Oil prices rose above $63 for the first time since last January this morning as last week’s rally continued apace.
The combination of hefty supply cuts, optimism over the global rollout of Covid vaccines, and tension in the Gulf sent prices up.
Worldwide standard Brent Crude is currently up 1.2 per cent at $63.20, while US benchmark West Texas Intermediate (WTI) is up 1.7 per cent at $60.50.
Today’s increase comes on the back of a 5.0 per cent price rise last week.
As a result, prices have now recovered to pre-pandemic levels, though much of this is driven by artificial production curbs led by Saudi Arabia.
But prices spiked this morning after the Gulf kingdom reported that it had intercepted an explosive drone fired by Yemen’s Houthi rebels.
The incident is reminiscent of a number of past attacks launched from the southern state against oil assets in Saudi Arabia.
Hussein Sayed, chief market strategist at FXTM, said that the spike was unlikely to last.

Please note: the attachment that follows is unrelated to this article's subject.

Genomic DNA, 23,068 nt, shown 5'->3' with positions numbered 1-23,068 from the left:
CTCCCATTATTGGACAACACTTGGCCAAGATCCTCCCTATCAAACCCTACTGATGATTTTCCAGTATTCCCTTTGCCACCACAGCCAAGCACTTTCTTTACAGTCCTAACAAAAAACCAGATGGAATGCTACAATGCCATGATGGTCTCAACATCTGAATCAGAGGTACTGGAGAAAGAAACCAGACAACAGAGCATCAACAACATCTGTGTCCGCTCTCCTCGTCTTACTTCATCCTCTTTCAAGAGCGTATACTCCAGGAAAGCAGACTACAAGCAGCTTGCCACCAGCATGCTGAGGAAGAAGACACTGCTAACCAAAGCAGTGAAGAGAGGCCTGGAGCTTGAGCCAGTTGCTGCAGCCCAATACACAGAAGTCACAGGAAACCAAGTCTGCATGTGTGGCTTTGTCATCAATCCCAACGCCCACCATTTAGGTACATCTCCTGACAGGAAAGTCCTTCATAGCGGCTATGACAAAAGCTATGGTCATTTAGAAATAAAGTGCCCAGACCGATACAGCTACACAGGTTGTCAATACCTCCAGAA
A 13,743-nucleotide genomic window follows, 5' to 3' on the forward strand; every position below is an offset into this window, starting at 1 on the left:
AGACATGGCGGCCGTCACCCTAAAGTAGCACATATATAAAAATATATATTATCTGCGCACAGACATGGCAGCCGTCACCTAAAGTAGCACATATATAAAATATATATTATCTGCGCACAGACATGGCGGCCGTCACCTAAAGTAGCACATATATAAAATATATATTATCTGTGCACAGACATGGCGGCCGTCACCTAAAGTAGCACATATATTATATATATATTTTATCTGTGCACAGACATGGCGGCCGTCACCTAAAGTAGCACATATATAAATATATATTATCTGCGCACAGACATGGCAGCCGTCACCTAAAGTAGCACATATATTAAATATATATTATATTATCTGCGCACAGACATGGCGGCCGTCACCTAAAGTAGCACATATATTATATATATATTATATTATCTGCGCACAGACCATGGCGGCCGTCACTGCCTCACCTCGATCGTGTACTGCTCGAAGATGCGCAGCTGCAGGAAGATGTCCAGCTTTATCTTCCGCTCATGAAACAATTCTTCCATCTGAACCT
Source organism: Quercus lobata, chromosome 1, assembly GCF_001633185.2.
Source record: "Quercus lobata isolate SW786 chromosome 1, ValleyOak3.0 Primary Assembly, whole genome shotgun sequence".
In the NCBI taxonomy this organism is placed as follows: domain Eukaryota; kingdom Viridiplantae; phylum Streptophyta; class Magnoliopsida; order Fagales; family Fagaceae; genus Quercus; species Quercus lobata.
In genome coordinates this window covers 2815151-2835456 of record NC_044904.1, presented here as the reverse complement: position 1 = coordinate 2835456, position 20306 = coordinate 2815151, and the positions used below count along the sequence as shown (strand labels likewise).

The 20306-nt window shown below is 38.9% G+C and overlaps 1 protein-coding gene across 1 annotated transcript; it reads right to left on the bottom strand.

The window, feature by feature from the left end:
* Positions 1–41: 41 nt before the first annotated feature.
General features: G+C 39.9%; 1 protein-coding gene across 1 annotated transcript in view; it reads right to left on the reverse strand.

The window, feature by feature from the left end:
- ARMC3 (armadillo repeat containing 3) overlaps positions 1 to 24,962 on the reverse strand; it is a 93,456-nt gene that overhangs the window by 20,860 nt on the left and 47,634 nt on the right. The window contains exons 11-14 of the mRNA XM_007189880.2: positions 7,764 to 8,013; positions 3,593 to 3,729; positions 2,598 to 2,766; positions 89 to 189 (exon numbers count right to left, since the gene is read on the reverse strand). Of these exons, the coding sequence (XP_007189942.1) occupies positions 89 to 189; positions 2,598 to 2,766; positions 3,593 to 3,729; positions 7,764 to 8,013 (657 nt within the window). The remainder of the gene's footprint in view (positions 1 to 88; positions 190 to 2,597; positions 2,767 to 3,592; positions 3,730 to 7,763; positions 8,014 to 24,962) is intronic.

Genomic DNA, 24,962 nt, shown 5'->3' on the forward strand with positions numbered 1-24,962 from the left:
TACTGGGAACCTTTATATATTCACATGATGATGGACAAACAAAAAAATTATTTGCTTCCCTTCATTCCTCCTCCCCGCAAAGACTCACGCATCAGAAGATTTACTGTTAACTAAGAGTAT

“These kinds of incidents normally have a short-lived impact on prices as risk premiums evaporate quickly”, he said.
“The main factors contributing to the rally are an abating pandemic with vaccine rollouts allowing countries to gradually ease lockdowns, improving outlook for business activity, prospects of the $1.9 trillion US stimulus package and the disciplined supply curbs from OPEC+ members led by Saudi Arabia.
“US shale companies are very satisfied with current prices and may ramp up their production significantly in near future”, he added.
Australian broker Rakuten Securities said that prices could go as high as $70 – prices not seen since Iranian general Qassim Soleimani was killed at the beginning of 2020, prompting fears of escalation in the region.